A report released Thursday by the Government Accountability Office (GAO) confirms in exhaustive detail the shortcomings, vulnerabilities, and wastefulness that many had long suspected of the federal government’s March pandemic bailout.
Notably, the direct payments portion of the Coronavirus Aid, Relief, and Economic Security (CARES) Act, which sent a one-time sum of $1,200 to most American taxpayers, resulted in the IRS giving a whopping 1.1 million payments to deceased individuals who had filed tax returns in 2019 and died in the interim. The IRS does have access to data about decedents, typically used to detect tax refund fraud, but Congress had forgotten to instruct the Treasury to exclude the deceased in its hurry to pass the bailout.
The money paid out to the recently departed amounted to about $1.4 billion — only about half a percent of total payments, but nonetheless an eye-popping amount in objective terms. The IRS has made the problem worse for itself by asking for the money to be returned but failing to introduce any enforcement mechanisms beyond obscure instructions on its website.
A second, and potentially much more serious, problem is with the $670 billion Paycheck Protection Program (PPP) portion of the bailout, administered by the Small Business Administration.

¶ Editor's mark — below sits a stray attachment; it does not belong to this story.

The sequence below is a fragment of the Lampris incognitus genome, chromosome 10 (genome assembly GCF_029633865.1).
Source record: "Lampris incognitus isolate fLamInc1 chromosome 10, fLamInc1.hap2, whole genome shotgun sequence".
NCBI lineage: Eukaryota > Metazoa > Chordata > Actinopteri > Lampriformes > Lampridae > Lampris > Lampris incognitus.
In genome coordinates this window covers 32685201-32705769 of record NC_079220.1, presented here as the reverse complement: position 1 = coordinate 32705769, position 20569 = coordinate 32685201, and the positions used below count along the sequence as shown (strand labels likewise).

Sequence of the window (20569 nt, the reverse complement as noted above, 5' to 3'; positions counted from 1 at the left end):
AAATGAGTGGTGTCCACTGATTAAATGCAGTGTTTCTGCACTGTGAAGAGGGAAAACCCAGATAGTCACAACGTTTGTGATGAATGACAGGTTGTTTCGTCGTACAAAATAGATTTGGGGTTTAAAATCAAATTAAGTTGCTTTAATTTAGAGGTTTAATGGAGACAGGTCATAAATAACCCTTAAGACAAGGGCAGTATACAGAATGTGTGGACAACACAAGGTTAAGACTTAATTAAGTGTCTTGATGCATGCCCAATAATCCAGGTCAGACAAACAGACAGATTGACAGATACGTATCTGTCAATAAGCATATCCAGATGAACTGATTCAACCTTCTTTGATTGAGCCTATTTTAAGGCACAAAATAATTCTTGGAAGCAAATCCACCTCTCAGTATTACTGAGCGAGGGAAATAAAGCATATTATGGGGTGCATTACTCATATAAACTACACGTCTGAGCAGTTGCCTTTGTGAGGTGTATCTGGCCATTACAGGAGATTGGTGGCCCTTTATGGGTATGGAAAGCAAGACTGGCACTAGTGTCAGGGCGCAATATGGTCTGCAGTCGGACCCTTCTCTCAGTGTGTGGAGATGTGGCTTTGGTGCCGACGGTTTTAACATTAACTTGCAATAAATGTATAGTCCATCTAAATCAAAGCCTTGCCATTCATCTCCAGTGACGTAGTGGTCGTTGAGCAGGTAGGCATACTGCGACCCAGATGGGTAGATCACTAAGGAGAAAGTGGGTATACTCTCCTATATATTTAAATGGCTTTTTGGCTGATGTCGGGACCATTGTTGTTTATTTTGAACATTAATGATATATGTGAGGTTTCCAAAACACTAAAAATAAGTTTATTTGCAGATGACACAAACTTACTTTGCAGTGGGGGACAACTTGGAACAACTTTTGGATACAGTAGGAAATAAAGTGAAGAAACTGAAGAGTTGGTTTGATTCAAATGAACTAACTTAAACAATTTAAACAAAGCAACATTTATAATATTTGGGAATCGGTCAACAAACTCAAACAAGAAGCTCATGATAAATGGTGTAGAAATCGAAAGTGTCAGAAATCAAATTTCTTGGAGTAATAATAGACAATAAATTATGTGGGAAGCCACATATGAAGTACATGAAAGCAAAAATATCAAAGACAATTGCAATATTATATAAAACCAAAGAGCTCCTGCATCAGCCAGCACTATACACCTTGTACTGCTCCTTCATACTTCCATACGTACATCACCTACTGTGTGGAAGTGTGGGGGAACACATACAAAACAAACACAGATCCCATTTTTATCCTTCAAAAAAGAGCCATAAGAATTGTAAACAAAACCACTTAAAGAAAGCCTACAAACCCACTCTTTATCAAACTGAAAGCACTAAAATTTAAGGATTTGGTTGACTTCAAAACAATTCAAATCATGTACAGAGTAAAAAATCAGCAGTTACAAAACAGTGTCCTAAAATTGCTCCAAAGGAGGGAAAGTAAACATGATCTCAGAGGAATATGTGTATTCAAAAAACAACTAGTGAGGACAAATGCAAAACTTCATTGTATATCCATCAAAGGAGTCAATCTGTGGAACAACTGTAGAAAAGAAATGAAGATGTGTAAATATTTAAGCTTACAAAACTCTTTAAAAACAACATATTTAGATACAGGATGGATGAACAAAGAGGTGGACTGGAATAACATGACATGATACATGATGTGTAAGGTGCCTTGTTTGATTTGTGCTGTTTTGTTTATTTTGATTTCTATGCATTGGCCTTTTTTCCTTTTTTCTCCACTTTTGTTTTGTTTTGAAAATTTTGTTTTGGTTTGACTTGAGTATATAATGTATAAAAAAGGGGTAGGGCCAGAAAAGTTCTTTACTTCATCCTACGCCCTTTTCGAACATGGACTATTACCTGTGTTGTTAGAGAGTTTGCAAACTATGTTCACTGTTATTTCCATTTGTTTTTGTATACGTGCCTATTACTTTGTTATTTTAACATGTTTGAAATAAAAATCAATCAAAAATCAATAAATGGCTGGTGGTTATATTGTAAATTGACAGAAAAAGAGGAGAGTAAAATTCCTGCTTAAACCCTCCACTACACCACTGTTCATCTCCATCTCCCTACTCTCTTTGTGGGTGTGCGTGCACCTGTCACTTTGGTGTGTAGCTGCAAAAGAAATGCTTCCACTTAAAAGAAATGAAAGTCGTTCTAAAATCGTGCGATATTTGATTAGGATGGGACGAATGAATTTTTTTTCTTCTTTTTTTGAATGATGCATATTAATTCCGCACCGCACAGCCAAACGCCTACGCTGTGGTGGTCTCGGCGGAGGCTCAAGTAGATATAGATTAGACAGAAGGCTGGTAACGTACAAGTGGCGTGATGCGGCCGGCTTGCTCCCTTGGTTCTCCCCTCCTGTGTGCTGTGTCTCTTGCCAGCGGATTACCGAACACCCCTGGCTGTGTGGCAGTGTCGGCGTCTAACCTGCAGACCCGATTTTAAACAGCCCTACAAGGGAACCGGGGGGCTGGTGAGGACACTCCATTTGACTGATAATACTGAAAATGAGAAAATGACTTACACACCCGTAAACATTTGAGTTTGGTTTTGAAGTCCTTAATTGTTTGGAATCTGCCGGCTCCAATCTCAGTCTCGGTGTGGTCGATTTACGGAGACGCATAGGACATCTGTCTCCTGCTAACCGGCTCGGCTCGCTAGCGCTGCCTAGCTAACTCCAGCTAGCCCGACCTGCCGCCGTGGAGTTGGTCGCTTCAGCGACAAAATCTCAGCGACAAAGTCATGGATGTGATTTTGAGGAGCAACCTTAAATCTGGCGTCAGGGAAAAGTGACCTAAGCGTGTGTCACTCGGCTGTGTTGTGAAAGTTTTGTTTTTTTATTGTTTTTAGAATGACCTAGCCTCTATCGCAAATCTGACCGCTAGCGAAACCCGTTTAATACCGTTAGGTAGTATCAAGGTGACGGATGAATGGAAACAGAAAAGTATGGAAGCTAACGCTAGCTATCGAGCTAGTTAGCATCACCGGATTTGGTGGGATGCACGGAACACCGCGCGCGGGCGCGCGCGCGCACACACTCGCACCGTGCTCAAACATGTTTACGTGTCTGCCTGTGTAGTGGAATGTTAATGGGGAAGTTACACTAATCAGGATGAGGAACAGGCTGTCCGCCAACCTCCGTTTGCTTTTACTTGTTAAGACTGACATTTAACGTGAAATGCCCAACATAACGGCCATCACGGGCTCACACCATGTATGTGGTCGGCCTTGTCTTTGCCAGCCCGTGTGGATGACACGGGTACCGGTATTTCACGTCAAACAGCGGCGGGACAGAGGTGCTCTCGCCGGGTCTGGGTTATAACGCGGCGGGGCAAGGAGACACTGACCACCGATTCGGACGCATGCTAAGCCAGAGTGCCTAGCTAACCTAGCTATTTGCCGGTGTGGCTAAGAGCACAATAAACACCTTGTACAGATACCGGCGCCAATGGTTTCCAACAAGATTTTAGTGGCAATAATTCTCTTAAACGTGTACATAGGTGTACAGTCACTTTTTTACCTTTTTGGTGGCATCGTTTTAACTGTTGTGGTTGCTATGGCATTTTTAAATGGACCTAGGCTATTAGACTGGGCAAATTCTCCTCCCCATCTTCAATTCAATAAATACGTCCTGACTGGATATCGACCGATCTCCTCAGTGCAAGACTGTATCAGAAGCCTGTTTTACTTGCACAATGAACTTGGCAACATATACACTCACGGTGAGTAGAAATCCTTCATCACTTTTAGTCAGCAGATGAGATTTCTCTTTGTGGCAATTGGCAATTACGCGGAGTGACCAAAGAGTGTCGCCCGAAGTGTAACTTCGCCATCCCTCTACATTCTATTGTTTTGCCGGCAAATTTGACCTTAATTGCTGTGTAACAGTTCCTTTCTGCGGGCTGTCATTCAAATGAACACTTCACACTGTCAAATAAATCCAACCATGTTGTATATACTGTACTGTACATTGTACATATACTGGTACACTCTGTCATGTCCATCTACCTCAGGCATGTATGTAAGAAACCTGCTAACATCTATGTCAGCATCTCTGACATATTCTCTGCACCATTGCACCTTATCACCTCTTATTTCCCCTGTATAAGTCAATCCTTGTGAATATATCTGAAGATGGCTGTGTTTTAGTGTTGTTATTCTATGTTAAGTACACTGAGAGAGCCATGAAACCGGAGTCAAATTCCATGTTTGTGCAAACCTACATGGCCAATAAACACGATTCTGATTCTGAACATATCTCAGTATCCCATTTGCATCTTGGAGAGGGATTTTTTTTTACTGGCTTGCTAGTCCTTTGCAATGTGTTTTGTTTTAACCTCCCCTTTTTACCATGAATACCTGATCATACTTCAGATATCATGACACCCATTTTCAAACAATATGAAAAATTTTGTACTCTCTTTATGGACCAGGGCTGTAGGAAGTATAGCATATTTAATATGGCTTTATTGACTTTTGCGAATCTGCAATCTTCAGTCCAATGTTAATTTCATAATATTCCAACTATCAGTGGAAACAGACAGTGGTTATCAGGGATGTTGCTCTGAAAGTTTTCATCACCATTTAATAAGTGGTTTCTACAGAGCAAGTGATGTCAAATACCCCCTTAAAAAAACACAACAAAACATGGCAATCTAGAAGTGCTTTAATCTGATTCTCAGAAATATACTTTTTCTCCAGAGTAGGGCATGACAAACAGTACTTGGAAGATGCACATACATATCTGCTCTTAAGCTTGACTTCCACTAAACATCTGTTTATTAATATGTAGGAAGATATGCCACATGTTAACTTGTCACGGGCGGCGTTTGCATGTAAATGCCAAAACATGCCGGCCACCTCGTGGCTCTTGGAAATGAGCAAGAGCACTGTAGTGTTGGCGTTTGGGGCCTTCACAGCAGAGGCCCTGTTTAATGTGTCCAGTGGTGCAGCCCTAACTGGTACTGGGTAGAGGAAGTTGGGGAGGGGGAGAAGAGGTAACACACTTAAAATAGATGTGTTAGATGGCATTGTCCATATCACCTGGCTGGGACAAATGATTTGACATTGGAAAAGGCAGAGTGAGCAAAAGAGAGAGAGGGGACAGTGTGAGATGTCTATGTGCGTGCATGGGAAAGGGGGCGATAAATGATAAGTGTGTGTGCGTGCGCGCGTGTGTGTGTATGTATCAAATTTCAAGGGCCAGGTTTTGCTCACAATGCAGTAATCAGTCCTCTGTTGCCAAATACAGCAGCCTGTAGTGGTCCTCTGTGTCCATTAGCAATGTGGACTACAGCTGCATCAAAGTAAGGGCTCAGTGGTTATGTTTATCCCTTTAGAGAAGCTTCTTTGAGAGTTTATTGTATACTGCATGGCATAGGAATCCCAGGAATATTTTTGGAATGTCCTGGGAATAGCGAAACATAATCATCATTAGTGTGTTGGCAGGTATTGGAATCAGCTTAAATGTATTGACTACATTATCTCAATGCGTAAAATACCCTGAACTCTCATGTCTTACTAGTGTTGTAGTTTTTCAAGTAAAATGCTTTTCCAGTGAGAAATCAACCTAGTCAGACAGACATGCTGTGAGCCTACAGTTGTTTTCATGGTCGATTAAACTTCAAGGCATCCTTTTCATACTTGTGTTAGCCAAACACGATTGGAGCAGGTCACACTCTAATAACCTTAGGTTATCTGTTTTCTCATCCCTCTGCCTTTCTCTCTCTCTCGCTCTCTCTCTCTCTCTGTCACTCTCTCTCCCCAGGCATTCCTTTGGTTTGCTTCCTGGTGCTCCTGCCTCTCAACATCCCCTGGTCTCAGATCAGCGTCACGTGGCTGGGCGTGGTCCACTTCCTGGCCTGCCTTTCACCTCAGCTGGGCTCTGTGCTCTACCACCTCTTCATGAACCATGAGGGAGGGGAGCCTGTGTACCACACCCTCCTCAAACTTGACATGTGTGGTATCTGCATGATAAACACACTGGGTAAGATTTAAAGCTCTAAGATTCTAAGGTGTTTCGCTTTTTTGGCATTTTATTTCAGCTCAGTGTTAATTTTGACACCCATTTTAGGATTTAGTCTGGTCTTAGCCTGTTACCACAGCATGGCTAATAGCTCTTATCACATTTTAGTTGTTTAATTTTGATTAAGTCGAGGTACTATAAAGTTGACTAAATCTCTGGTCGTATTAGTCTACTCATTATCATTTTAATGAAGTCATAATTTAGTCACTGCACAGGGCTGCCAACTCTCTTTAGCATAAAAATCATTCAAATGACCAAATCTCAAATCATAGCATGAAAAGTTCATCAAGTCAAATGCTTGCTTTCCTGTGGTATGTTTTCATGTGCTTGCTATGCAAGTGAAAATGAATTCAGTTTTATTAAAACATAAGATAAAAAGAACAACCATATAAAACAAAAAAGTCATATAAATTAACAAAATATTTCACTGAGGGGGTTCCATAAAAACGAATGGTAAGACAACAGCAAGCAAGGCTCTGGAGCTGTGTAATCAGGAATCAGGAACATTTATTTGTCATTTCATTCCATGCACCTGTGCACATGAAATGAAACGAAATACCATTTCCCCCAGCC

“Because of the number of loans approved, the speed with which they were processed and the limited safeguards, there is a significant risk that some fraudulent or inflated applications were approved,” the GAO’s report reads. Unlike with the direct payments program, the GAO does not provide an estimate of how much might have been given away fraudulently, but the sum could be in the tens of billions given the size of the PPP program and the fact that the loans can be forgiven if certain conditions are met.
Confusing guidelines issued during and after the implementation of the program have caused headaches for applicants and exacerbated the potential for fraud. Notably, opaque requirements and the use of businesses’ own certifications to determine eligibility means that some businesses may be unable to obtain expected loan forgiveness, while others may be able to abuse the system to receive fraudulent forgiveness.
Nonetheless, the loss of tens of billions of dollars on a $2 trillion project, while disastrous in any other industry, is hardly worse than the batting average in Washington. Just add it to the national debt and worry about it some other time, right?
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